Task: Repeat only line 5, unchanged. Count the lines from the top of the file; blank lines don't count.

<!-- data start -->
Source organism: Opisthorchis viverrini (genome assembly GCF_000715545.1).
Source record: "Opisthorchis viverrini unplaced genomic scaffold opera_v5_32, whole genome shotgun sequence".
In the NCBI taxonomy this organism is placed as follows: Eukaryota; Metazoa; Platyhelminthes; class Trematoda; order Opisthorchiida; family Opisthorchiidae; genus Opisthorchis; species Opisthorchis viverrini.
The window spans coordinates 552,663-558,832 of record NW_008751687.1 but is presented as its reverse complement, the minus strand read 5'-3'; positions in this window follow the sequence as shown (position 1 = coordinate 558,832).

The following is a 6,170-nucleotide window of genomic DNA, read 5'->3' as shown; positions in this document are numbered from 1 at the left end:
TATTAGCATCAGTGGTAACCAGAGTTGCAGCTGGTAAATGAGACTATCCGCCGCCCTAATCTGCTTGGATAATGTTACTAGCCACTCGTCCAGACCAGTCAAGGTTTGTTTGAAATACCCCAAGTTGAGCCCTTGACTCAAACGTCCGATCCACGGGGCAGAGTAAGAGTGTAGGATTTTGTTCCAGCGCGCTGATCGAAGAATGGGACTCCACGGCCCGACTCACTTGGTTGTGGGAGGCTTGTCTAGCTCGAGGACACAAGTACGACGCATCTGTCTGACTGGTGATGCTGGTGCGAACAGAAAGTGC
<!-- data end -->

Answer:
The following is a 6,170-nucleotide window of genomic DNA, read 5'->3' as shown; positions in this document are numbered from 1 at the left end: